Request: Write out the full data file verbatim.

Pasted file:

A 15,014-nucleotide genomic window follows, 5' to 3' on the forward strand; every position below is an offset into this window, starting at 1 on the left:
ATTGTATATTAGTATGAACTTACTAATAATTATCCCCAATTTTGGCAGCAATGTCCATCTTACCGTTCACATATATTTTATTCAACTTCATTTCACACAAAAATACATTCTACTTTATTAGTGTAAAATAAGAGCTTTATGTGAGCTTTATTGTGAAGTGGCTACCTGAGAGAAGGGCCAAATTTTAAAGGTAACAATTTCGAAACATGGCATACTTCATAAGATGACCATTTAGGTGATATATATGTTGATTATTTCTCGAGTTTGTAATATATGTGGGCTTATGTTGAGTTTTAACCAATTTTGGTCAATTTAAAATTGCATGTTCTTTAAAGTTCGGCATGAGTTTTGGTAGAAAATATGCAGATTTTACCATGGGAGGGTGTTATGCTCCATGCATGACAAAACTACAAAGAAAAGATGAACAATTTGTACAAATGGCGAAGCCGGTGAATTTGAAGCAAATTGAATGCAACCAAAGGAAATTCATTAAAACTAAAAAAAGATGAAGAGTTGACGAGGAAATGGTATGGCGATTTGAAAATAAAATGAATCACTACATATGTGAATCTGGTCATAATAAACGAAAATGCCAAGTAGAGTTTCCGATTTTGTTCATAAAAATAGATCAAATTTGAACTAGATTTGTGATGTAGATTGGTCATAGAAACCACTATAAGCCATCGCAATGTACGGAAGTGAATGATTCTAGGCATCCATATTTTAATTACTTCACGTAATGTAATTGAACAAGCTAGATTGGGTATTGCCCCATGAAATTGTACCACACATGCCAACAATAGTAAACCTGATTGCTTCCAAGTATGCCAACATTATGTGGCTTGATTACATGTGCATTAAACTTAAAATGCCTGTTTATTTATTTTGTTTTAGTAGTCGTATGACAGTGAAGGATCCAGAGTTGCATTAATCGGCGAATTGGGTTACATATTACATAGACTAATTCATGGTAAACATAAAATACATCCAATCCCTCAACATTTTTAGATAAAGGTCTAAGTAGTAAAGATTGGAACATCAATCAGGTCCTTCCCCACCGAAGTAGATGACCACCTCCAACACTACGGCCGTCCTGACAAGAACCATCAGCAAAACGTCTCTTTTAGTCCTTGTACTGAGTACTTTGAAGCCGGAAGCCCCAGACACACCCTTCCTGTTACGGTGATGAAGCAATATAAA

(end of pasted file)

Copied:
A 15,014-nucleotide genomic window follows, 5' to 3' on the forward strand; every position below is an offset into this window, starting at 1 on the left:
ATTGTATATTAGTATGAACTTACTAATAATTATCCCCAATTTTGGCAGCAATGTCCATCTTACCGTTCACATATATTTTATTCAACTTCATTTCACACAAAAATACATTCTACTTTATTAGTGTAAAATAAGAGCTTTATGTGAGCTTTATTGTGAAGTGGCTACCTGAGAGAAGGGCCAAATTTTAAAGGTAACAATTTCGAAACATGGCATACTTCATAAGATGACCATTTAGGTGATATATATGTTGATTATTTCTCGAGTTTGTAATATATGTGGGCTTATGTTGAGTTTTAACCAATTTTGGTCAATTTAAAATTGCATGTTCTTTAAAGTTCGGCATGAGTTTTGGTAGAAAATATGCAGATTTTACCATGGGAGGGTGTTATGCTCCATGCATGACAAAACTACAAAGAAAAGATGAACAATTTGTACAAATGGCGAAGCCGGTGAATTTGAAGCAAATTGAATGCAACCAAAGGAAATTCATTAAAACTAAAAAAAGATGAAGAGTTGACGAGGAAATGGTATGGCGATTTGAAAATAAAATGAATCACTACATATGTGAATCTGGTCATAATAAACGAAAATGCCAAGTAGAGTTTCCGATTTTGTTCATAAAAATAGATCAAATTTGAACTAGATTTGTGATGTAGATTGGTCATAGAAACCACTATAAGCCATCGCAATGTACGGAAGTGAATGATTCTAGGCATCCATATTTTAATTACTTCACGTAATGTAATTGAACAAGCTAGATTGGGTATTGCCCCATGAAATTGTACCACACATGCCAACAATAGTAAACCTGATTGCTTCCAAGTATGCCAACATTATGTGGCTTGATTACATGTGCATTAAACTTAAAATGCCTGTTTATTTATTTTGTTTTAGTAGTCGTATGACAGTGAAGGATCCAGAGTTGCATTAATCGGCGAATTGGGTTACATATTACATAGACTAATTCATGGTAAACATAAAATACATCCAATCCCTCAACATTTTTAGATAAAGGTCTAAGTAGTAAAGATTGGAACATCAATCAGGTCCTTCCCCACCGAAGTAGATGACCACCTCCAACACTACGGCCGTCCTGACAAGAACCATCAGCAAAACGTCTCTTTTAGTCCTTGTACTGAGTACTTTGAAGCCGGAAGCCCCAGACACACCCTTCCTGTTACGGTGATGAAGCAATATAAA